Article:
The Daytime Hooker & Other Encounters

I moved to Florida sight unseen. Admittedly, not my best choice in the history of ever.

After a 10-hour drive, I got out of the car and burst into tears because I managed to land right in the middle of a “neighborhood in transition.” (Pro Tip: If anyone shares that phrase about an area you’re considering, run. Run like hell. Don’t look back.)

The house itself, gorgeous. I found a lovely compound that consisted of a main house, a pool cottage and the most charming tropical garden hugging the patio and pool area for wonderful privacy. As long as I stayed inside the fence, life was sweet.

However, living inside the safety bubble isn’t realistic. One must get out and about. So, I did what any good southern girl would do . . . I went to church. A 90-minute sermon and an overly-enthusiastic hug from a stranger later, I fought the urge to stop exploring.

Get out and try, get out and try, get out and try rang in my head. I wanted to learn to love the place I was planted.

Along the streets, rehabbers, junkies and dealers danced a dangerous waltz between sobriety and addiction.

At the grocery store, broken souls in shabby clothes shuffled outside, asking for money and help.

For the first time in my life, I looked around and realized that I was the minority.

These encounters served to illuminate my simple abundance – a place to live, a car to drive, a closet full of nice clothes and a wonderful job to fund it all. By comparison, I have nothing to complain about. I am not greeted as “different” or an “outsider” when I walk into most places . . . and most of these people have been labeled nothing but since moving to this country.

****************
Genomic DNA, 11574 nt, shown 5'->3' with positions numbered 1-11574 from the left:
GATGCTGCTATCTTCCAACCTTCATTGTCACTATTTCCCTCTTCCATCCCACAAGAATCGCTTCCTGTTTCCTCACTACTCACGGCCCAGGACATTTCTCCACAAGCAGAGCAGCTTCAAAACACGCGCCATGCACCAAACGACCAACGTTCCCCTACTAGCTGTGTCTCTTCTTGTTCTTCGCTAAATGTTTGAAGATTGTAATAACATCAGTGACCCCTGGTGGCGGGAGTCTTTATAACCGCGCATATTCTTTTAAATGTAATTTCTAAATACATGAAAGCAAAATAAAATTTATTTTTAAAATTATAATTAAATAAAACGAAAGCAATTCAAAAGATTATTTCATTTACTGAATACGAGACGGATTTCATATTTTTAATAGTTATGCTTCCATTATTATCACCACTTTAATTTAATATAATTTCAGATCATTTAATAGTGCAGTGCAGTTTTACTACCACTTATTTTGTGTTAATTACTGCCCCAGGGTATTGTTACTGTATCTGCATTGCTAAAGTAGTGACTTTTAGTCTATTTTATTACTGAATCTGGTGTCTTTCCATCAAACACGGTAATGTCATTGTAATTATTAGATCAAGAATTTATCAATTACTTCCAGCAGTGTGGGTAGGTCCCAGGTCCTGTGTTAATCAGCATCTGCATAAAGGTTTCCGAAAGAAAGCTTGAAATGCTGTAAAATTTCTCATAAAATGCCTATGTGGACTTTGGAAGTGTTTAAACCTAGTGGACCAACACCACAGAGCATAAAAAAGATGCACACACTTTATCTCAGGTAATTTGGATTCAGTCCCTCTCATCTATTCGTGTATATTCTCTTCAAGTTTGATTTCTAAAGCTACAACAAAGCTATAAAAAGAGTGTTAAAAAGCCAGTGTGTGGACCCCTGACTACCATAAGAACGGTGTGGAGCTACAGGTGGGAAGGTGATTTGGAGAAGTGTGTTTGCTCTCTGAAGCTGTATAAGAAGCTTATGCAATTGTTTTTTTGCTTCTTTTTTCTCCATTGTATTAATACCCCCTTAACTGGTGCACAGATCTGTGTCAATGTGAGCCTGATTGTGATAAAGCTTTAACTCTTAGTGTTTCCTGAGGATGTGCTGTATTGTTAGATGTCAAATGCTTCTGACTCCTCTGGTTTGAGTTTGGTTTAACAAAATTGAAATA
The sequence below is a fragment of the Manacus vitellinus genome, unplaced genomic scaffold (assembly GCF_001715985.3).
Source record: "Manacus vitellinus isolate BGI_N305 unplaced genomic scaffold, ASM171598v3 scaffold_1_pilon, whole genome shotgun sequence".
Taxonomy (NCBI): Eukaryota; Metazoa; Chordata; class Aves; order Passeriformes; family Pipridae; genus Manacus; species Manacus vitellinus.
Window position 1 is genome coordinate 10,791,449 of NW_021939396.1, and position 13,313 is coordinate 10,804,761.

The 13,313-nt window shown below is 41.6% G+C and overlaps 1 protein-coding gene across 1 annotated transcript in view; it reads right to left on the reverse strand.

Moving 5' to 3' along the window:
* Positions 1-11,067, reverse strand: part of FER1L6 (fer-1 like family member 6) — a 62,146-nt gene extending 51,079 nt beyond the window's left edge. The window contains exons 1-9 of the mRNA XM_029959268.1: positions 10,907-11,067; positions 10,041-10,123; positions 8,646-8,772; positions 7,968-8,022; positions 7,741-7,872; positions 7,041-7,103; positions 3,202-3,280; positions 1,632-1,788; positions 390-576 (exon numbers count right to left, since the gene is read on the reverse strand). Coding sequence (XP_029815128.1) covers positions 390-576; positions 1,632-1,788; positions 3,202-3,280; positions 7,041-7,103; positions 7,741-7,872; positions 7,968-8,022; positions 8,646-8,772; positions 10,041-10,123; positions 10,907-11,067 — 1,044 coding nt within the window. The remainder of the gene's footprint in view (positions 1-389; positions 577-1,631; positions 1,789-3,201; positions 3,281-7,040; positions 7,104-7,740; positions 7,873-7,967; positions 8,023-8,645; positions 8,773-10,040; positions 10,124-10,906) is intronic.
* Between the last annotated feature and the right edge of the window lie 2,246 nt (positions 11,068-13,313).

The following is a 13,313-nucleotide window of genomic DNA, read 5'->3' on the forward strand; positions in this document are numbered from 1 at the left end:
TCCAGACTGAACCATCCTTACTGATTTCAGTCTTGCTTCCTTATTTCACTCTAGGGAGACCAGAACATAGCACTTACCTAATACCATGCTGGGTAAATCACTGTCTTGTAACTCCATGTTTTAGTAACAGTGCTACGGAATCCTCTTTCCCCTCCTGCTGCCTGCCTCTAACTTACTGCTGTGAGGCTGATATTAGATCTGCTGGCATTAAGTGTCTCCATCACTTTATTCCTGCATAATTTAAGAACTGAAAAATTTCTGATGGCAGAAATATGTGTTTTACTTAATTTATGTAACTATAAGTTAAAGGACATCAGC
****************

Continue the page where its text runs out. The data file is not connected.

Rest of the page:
I tried out shops and restaurants, my friends and family came to visit and I took walks to soak it all in and figure it all out . . . but I wasn’t ready for the reality I had coming.

One Saturday morning, I woke up early with the distinct need for sidewalk time. I laced up, grabbed a bottle of water and popped in my earbuds. For the first time, I was a bit more at ease. I walked over to the beach and took in the salt air, smiling at faces of every age and heritage.

Then, she happened.

As I approached the drawbridge on my return home, a slip of a woman emerged from underneath and shimmied through hedges onto the sidewalk. She wobbled on weak, pencil-thin legs a few yards ahead of me, yelling over the guard rail to the man below. I slowed my pace and tried to assess what was happening in front of me.

Was she a junkie? Did she fail recovery? Was she yelling to her husband below?

When I got close enough to hear the words, she was definitely not yelling at her husband below. She was working.

Approaching, I tried to make plenty of noise so I wouldn’t startle her and be shoved into oncoming traffic.

Clothes-hanger shoulders balanced a mass of gnarly knotted hair . . . not quite colored, not quite not. It was evident she hadn’t had the luxury of a shower in several days, if not weeks. And, just as a deep-seated sympathy began to dance with fear of the unknown, I announced “Coming by on your left.”

Her head whipped to face me. I met the hollow blue eyes that earlier spilled tears which turned her mascara into water color rivulets, pooled and puddled into the lines of her worn face. Red lipstick smeared from mouth to ear, temporarily distracting from the black and yellow snarl of rotted teeth.

Compassion and terror clashed at my core as a guttural growl escaped her sunken cheeks. On one hand, I wanted to take her for a Clorox shower and to feed her a decent meal. On the other hand, self-preservation urged my feet to take flight.

But not without paying a mental price.